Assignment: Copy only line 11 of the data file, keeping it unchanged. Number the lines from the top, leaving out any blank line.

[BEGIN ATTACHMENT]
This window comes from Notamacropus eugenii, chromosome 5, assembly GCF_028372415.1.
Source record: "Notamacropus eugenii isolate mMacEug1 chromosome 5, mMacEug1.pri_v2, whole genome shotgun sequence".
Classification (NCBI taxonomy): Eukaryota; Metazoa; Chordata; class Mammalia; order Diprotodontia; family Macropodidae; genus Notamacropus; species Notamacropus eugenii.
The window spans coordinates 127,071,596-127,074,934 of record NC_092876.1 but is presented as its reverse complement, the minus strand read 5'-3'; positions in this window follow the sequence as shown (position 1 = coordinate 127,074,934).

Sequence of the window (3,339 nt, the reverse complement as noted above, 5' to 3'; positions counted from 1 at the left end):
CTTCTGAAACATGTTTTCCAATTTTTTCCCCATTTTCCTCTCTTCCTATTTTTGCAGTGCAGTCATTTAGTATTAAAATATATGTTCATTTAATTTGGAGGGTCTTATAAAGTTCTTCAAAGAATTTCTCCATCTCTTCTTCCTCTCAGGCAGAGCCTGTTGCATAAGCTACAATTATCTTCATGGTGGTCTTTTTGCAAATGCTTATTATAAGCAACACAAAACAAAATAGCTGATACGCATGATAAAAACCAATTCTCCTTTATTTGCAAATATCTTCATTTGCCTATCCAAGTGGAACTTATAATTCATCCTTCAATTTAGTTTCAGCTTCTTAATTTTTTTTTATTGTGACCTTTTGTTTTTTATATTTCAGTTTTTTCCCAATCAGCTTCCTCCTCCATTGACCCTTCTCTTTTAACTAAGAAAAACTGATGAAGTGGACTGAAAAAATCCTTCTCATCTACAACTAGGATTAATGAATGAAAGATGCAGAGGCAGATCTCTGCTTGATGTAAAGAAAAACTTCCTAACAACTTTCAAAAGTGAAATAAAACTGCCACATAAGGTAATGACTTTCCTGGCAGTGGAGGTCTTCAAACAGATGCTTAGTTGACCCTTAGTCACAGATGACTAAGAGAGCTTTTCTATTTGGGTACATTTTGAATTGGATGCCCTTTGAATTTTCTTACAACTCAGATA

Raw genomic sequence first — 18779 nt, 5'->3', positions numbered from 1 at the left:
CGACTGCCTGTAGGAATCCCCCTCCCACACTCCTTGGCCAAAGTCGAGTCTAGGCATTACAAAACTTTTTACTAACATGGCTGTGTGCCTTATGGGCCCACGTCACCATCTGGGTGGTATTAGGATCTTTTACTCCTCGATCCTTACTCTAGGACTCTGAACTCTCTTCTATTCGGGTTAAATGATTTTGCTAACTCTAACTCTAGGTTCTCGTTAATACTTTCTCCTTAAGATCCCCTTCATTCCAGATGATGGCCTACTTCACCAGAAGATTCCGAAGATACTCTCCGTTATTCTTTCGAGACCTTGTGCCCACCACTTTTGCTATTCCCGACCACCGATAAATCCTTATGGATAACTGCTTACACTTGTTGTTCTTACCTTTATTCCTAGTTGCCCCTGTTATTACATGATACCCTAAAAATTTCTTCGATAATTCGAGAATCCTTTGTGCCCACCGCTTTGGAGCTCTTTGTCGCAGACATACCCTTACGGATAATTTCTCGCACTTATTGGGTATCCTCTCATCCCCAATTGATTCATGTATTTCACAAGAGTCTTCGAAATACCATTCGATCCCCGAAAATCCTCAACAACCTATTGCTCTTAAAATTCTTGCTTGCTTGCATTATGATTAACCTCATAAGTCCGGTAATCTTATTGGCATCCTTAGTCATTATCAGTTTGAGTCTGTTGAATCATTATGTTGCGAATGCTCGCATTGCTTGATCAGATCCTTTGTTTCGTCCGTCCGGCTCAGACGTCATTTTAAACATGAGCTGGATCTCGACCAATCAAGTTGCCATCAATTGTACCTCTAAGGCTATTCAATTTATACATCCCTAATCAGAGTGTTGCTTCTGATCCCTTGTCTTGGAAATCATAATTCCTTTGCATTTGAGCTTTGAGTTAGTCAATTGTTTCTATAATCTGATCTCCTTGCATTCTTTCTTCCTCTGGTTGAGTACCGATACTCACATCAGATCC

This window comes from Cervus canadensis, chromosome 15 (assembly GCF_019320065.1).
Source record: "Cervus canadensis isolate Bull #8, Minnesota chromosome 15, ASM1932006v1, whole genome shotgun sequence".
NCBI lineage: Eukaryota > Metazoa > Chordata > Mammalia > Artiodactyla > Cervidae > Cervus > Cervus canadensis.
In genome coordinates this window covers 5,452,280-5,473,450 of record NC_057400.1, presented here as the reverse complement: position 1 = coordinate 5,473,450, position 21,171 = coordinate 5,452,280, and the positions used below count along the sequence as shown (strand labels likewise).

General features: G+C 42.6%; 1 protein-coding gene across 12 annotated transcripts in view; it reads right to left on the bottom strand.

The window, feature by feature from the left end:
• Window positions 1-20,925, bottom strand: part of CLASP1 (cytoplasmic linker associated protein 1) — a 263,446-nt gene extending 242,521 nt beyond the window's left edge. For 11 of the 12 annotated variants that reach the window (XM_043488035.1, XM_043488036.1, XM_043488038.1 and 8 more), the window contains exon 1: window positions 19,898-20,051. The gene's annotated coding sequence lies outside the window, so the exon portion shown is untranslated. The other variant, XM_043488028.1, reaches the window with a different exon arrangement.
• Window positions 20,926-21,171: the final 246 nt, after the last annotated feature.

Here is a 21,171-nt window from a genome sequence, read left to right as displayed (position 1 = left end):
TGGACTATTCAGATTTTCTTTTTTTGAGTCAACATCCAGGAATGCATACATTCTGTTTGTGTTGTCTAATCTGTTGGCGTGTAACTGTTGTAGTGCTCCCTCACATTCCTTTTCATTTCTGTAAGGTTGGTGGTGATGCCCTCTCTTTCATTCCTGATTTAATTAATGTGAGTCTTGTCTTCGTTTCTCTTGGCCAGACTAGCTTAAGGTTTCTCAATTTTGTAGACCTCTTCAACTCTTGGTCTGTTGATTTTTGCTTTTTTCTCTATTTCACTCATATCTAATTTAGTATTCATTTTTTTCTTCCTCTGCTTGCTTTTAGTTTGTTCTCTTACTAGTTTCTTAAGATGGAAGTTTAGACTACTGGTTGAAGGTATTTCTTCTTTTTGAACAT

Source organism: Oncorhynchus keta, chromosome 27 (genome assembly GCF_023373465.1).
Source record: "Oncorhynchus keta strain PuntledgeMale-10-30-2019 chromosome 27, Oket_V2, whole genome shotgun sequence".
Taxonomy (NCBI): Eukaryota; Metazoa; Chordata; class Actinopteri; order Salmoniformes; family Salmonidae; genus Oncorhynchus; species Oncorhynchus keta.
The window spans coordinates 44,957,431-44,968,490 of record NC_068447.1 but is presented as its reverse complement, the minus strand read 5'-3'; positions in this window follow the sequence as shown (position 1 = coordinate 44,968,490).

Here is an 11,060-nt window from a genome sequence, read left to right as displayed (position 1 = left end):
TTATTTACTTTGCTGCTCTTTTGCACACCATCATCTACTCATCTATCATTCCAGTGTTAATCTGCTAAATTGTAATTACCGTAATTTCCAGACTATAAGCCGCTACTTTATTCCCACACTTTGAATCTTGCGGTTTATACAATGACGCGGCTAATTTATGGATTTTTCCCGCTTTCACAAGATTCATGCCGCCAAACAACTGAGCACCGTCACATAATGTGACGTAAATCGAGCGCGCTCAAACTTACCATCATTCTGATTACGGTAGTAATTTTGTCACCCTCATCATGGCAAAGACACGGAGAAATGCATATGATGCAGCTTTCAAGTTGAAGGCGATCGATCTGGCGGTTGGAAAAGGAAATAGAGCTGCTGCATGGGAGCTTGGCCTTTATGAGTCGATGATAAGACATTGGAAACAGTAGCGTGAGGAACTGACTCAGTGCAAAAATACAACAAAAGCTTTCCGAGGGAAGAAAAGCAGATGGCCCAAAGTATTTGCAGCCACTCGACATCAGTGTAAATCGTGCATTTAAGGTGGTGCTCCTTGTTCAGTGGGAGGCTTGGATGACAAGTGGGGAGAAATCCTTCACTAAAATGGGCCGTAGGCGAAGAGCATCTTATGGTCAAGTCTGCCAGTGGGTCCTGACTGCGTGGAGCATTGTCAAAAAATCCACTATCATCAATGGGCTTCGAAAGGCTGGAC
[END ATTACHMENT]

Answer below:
NCBI lineage: Eukaryota > Metazoa > Chordata > Mammalia > Artiodactyla > Cervidae > Cervus > Cervus canadensis.